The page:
Dismissal

Employees can be dismissed for reasons such as gross misconduct or a fundamental breach of contract. A fair and robust process should be followed where all parties have certain rights and responsibilities.

An employer may make the decision to dismiss an employee if they have tried to resolve an issue informally and then through verbal and written warnings but there is still no improvement or change in terms of conduct or performance. 

An employer might also seek to go straight to dismissal if an employee has committed an act of gross misconduct which has, or could have had, very serious consequences, or if they feel the employee is guilty of a fundamental breach of contract. 

However, whatever the reason or background, employers must follow the statutory three stage dismissal and disciplinary process.  Both parties should also follow the relevant steps in the Labour Relations Agency Code of Practice on Disciplinary and Grievance procedures and may face penalties if the case goes to tribunal and they haven’t done so.

Fair and unfair dismissal

A fair dismissal is when an employer ends an employee’s contract of employment for one of the following reasons:

  • A reason related to capability or qualifications;
  • A reason related to the conduct of the employee;
  • That the employee’s position was redundant;
  • That the employee could not continue to work in the position which he or she held a breach (either on the employee’s part or on that of the employer) a necessary duty or restriction; or
  • Some other substantial reason that would justify the dismissal of an employee holding the position.

These are considered potentially fair reasons for dismissal; therefore dismissal for a reason other than one of the above is automatically unfair, for example, dismissal on the grounds of pregnancy, or for asserting a statutory employment right.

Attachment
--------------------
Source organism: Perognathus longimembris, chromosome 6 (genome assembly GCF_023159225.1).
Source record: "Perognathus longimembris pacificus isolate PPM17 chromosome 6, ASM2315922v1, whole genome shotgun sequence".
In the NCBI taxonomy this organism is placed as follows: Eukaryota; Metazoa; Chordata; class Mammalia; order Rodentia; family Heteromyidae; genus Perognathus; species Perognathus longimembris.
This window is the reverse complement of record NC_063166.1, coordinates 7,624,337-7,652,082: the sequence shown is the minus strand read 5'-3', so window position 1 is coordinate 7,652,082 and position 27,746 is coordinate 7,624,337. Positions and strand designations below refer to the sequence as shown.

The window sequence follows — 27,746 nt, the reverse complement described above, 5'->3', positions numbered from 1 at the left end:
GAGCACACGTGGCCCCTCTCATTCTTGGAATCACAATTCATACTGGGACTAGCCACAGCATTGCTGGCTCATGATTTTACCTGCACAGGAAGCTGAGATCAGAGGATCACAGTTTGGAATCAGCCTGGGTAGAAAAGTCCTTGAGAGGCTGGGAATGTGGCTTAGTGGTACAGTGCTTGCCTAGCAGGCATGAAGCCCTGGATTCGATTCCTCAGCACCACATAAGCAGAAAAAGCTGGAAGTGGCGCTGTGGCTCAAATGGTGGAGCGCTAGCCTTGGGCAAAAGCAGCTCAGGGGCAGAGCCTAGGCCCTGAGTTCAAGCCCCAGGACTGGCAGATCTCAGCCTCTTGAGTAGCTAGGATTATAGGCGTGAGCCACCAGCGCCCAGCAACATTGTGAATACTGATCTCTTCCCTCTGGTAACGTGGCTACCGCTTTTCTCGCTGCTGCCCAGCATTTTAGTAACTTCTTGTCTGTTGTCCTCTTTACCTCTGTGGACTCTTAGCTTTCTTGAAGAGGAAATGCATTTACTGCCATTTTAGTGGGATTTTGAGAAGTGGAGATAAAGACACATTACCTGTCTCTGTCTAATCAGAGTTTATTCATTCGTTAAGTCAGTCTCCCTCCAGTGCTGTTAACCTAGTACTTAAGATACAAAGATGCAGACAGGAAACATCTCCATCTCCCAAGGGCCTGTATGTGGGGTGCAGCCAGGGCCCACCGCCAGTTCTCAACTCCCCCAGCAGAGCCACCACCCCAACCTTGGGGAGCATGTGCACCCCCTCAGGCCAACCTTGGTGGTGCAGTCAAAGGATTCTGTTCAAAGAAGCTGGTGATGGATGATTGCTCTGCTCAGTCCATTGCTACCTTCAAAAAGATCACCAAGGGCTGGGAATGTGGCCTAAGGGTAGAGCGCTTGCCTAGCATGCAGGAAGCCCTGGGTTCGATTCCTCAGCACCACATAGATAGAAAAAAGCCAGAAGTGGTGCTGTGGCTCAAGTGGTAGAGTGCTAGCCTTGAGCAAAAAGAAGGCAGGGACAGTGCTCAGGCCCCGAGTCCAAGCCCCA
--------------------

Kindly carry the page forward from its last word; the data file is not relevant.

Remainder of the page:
However, in order to show that a dismissal is fair an employer must also follow the minimum Statutory Dismissal and Disciplinary Procedure.  They must show that they acted reasonably in dismissing the employee for one of the five reasons outlined above, taking account of all the circumstances and having carried out a fair procedure.

Statutory three stage dismissal and disciplinary process

  1. The employer must give a written explanation to the employee setting out why they have decided to take disciplinary action.
  2. They must meet the employee, who has the right to be accompanied by a colleague or union representative of his or her choice.  The employer should state their case, let the employee respond and then, after the meeting, give the employee the decision.  The employer should explain that the employee may appeal the decision if they are unhappy about the decision or outcome.
  3. The employee may appeal against the decision and again choose to be accompanied at the appeal meeting, which should ideally be heard by a different, or more senior, manager.  The employer should inform the employee of the decision of the appeal.  Finally the employee must appeal to complete the statutory procedure because there may be legal considerations, resulting in a financial penalty, if they have not appealed.

Although organisations can be flexible about how formal their procedures need to be, they must follow the statutory dismissal and disciplinary procedure as a minimum if they are considering dismissing an employee or imposing certain kinds of penalty other than dismissal, such as suspension without pay or demotion.  Unless employers follow the statutory procedure, industrial tribunals will automatically find dismissals unfair. 

Industrial Tribunals may also adjust any award of compensation up or down by 50% for failure by either party to follow the relevant steps set out in the Labour Relations Agency’s Code of Practice on Disciplinary and Grievance procedures.

Note however, that the statutory dismissal and disciplinary procedures apply only to ‘employees’.  However, it is good practice to allow all ‘workers’ access to disciplinary procedures.  The right to be accompanied applies to all workers, and the term ‘workers’ is used in section 3 of the Agency’s Code of Practice.

Last updated: 03 June 2019